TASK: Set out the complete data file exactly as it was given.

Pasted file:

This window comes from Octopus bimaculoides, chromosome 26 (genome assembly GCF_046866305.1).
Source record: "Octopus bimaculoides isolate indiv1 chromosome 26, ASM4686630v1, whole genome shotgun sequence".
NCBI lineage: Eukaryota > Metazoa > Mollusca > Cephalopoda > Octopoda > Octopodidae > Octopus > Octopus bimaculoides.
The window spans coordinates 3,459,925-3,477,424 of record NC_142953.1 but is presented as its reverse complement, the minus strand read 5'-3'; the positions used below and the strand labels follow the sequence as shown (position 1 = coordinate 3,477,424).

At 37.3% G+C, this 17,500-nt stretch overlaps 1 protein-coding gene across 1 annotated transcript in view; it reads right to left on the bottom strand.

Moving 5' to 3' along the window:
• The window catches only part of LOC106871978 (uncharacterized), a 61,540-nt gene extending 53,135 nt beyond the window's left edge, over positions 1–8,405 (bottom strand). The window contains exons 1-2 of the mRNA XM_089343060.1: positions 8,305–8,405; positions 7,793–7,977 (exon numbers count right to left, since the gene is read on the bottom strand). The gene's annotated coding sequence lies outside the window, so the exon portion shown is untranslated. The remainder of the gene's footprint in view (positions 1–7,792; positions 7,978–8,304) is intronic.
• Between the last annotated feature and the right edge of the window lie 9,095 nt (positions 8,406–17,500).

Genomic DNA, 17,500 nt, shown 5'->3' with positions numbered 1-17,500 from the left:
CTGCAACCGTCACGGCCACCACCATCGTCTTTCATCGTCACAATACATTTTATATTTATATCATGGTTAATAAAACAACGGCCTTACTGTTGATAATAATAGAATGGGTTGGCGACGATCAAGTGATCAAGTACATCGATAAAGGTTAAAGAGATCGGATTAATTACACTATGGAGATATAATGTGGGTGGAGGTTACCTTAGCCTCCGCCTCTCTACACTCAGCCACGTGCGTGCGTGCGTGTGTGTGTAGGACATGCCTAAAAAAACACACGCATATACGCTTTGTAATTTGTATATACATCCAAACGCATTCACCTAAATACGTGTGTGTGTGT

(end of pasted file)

This window comes from Octopus bimaculoides, chromosome 26 (genome assembly GCF_046866305.1).
Source record: "Octopus bimaculoides isolate indiv1 chromosome 26, ASM4686630v1, whole genome shotgun sequence".
NCBI lineage: Eukaryota > Metazoa > Mollusca > Cephalopoda > Octopoda > Octopodidae > Octopus > Octopus bimaculoides.
The window spans coordinates 3,459,925-3,477,424 of record NC_142953.1 but is presented as its reverse complement, the minus strand read 5'-3'; the positions used below and the strand labels follow the sequence as shown (position 1 = coordinate 3,477,424).

At 37.3% G+C, this 17,500-nt stretch overlaps 1 protein-coding gene across 1 annotated transcript in view; it reads right to left on the bottom strand.

Moving 5' to 3' along the window:
• The window catches only part of LOC106871978 (uncharacterized), a 61,540-nt gene extending 53,135 nt beyond the window's left edge, over positions 1–8,405 (bottom strand). The window contains exons 1-2 of the mRNA XM_089343060.1: positions 8,305–8,405; positions 7,793–7,977 (exon numbers count right to left, since the gene is read on the bottom strand). The gene's annotated coding sequence lies outside the window, so the exon portion shown is untranslated. The remainder of the gene's footprint in view (positions 1–7,792; positions 7,978–8,304) is intronic.
• Between the last annotated feature and the right edge of the window lie 9,095 nt (positions 8,406–17,500).

Genomic DNA, 17,500 nt, shown 5'->3' with positions numbered 1-17,500 from the left:
CTGCAACCGTCACGGCCACCACCATCGTCTTTCATCGTCACAATACATTTTATATTTATATCATGGTTAATAAAACAACGGCCTTACTGTTGATAATAATAGAATGGGTTGGCGACGATCAAGTGATCAAGTACATCGATAAAGGTTAAAGAGATCGGATTAATTACACTATGGAGATATAATGTGGGTGGAGGTTACCTTAGCCTCCGCCTCTCTACACTCAGCCACGTGCGTGCGTGCGTGTGTGTGTAGGACATGCCTAAAAAAACACACGCATATACGCTTTGTAATTTGTATATACATCCAAACGCATTCACCTAAATACGTGTGTGTGTGT